Alprazolam (Xanax)

Alprazolam is more commonly known as the brand name Xanax. Alprazolam is a benzodiazepine, which means it depresses your Central Nervous System to produce a calming effect, successful in treating anxiety and panic disorders.  It is the single most prescribed psychiatric medication in the U.S. This comes as no surprise, considering the fact that over 40 million Americans (or 18% of the population) are affected by anxiety disorders. Alprazolam decreases the amount of excitement going on in the brain. It boosts the amount of a natural chemical released in the brain called gamma-aminobutyric acid (GABA). This drug, as we previously mentioned, is used to fight against anxiety disorders. However, it has become a very popular drug for people to abuse in the last few years because of its sedative effects, and more than four times as many Americans died in 2015 than in 2002 from overdoses involving benzodiazepines (CDC).

Clonazepam (Klonopin) and Diazepam (Valium)

These benzodiazepines can be in the form of a tablet, liquid, and concentrated solution. The effects of the drug, when taken by mouth, will start 15 to 60 minutes after drinking it. Clonazepam and diazepam decrease the activity of the brain which controls memory, emotions, logical thoughts, and breathing. They also affect GABA, which strengthens the ability to relax the muscles, lessen anxiety, and drowsiness. These drugs can cause addiction and overdose if a person uses a higher dosage than what is required for him or her to take. Klonopin and Valium addiction have increased in prevalence over the years. Some people get an intense euphoric experience when drinking it, which results in abuse and addiction. People get addicted to the drug because it eases pain, anxiety, and stress. Some may also use it to help themselves sleep better. The chemicals help one become lethargic and relaxed, making sleep much easier. However, when a person abuses the drug often enough, they are sure to develop a dependency.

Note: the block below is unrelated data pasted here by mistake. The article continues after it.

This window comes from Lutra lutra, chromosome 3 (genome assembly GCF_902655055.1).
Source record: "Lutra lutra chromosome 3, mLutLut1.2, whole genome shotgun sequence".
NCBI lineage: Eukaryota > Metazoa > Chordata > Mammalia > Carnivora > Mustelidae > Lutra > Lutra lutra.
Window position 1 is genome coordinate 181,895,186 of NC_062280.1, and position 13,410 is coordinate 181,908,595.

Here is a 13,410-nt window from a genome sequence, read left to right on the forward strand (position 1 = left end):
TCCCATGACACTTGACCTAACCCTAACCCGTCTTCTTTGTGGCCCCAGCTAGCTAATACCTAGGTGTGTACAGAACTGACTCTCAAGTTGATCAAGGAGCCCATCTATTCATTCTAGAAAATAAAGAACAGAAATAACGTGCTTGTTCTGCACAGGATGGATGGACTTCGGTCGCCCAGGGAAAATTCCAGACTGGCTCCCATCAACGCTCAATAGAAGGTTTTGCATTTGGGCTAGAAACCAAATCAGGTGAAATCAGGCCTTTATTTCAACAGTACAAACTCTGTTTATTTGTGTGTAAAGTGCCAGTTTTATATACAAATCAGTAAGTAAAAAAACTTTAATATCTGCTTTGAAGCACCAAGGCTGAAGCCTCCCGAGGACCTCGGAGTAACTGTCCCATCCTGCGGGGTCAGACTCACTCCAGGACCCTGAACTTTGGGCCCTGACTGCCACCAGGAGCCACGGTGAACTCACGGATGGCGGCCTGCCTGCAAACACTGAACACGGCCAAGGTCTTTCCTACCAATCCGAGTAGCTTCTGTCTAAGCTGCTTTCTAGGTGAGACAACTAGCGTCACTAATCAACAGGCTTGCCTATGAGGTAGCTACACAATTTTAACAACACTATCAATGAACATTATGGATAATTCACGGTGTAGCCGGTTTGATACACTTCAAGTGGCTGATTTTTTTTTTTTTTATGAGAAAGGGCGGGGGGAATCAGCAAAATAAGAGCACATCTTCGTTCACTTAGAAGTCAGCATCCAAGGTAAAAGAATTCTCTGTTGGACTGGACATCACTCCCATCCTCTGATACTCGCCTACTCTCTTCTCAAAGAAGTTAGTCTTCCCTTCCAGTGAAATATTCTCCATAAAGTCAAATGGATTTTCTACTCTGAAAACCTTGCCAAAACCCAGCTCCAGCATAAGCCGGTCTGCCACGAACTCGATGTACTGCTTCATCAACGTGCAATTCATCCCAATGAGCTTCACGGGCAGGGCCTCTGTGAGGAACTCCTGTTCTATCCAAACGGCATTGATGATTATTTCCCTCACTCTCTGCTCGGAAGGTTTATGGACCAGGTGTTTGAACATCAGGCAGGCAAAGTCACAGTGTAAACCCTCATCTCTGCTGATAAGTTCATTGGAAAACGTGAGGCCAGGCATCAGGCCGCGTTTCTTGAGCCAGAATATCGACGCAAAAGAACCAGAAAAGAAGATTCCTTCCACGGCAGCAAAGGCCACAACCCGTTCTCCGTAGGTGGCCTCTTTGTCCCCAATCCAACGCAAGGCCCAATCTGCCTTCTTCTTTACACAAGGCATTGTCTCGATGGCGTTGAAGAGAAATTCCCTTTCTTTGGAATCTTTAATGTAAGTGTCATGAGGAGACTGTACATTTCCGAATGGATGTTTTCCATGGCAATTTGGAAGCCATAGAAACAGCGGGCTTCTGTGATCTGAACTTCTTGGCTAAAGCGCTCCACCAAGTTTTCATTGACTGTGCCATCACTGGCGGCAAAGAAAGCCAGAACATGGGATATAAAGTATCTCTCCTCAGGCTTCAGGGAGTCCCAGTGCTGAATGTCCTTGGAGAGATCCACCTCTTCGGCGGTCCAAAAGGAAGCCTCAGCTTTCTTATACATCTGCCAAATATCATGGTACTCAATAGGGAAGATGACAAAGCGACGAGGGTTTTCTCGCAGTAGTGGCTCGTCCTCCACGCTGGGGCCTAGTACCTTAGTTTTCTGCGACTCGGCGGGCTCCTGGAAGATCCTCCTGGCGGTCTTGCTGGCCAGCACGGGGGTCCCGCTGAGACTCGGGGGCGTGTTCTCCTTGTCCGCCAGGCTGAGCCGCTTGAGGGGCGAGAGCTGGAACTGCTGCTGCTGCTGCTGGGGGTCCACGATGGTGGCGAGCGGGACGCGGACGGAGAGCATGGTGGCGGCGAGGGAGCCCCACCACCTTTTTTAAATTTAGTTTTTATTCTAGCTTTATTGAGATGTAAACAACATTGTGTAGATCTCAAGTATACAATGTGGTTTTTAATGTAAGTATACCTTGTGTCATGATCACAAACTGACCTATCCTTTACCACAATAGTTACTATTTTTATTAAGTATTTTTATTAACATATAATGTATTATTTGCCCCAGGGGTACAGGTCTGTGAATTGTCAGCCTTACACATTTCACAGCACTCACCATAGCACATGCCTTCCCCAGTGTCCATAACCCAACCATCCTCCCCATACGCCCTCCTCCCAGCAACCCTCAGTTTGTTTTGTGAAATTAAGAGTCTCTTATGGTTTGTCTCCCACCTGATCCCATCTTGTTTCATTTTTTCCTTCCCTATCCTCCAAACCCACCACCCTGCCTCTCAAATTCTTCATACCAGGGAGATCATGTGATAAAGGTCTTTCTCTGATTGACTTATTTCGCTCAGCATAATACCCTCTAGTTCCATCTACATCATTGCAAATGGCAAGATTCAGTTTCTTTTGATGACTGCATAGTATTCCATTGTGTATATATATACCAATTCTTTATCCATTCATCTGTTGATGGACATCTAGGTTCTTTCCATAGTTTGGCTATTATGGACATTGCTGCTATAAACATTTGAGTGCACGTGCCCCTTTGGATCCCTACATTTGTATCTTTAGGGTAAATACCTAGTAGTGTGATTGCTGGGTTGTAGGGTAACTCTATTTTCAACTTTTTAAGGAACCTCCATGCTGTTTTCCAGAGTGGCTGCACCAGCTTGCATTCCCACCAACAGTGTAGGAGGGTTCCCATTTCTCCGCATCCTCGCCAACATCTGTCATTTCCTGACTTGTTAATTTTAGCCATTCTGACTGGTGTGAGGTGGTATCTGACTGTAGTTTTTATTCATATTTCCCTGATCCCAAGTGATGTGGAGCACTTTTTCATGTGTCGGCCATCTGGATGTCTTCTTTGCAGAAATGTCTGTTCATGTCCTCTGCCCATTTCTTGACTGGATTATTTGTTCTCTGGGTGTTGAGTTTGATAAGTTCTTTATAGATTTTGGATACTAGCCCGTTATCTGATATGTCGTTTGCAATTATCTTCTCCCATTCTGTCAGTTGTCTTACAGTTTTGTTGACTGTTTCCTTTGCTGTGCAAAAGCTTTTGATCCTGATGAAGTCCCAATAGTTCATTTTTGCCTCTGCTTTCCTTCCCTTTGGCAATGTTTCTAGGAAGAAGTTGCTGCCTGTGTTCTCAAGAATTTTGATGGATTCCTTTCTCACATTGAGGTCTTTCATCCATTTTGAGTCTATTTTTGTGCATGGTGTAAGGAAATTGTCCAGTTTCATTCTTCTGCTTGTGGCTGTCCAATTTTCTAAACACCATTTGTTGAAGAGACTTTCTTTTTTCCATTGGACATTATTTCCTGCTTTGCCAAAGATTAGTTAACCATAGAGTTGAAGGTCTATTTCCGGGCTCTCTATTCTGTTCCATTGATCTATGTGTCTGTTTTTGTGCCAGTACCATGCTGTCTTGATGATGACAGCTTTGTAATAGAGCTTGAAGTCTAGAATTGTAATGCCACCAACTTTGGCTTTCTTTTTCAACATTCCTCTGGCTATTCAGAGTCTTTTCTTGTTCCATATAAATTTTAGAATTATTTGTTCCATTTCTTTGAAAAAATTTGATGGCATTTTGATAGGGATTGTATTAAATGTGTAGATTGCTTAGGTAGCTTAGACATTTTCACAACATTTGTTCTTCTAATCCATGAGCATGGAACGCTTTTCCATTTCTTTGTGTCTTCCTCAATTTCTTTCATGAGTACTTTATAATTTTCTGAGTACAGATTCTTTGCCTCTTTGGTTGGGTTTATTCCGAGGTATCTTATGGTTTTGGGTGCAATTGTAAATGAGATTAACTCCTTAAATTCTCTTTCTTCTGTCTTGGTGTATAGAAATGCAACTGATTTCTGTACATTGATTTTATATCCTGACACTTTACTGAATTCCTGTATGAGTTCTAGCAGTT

STIMULANTS

Stimulants are medicines intended to increase alertness, attention, and energy. Because of this, they are useful in treating attention-deficit hyperactivity disorder (ADHD) and narcolepsy (uncontrollable, random bouts of deep sleep). Most prescription stimulants come in tablet, capsule, or liquid form, and are taken orally.

Amphetamine (Adderall)

A combination of amphetamine and dextroamphetamine, Adderall is primarily used to treat the symptoms of attention deficit hyperactivity disorder (ADHD). It is also used for sleep disorders and certain forms of depression. As a nervous system stimulant, Adderall works by speeding up certain bodily processes. Physicians prescribe it to patients as an oral medication, typically on a low dose to avoid possible side effects. Adderall is addictive when taken on a dose higher than what the doctor has prescribed. By continuing the course of Adderall medication over time, patients may feel that it is not controlling their symptoms as it did when they first started taking it – and hence, they may feel the need to increase the dosage to experience its effects. While this may be one cause of an Adderall addiction, some people intentionally take large doses of this medication for the sake of feeling a euphoric high.

Methylphenidate (Ritalin)

Ritalin is a prescription medication that gained popularity in the 1990s due to the abuse surrounding it. It is a Schedule II drug because it has a high potential for abuse. This drug is a stimulant that affects the central nervous system. It is what’s known as methylphenidate, which is usually prescribed to people who have ADHD or narcolepsy. It has very similar effects and medical uses to amphetamines, which are usually prescribed to help treat ADD. This drug has legitimate medical uses, but it can easily be abused. The drug’s medical purpose is to assist in calming the central nervous system for people suffering from ADD, ADHD, or narcolepsy. This way, a person can become more alert and focused during their everyday life. It has a calming effect on individuals who use it, allowing them to focus without attention problems. This drug, if taken for intended use, can be extremely helpful for individuals struggling with these disorders. However, the focus that comes along with the drug has become desirable to people who do not have these disorders, resulting in widespread Ritalin abuse.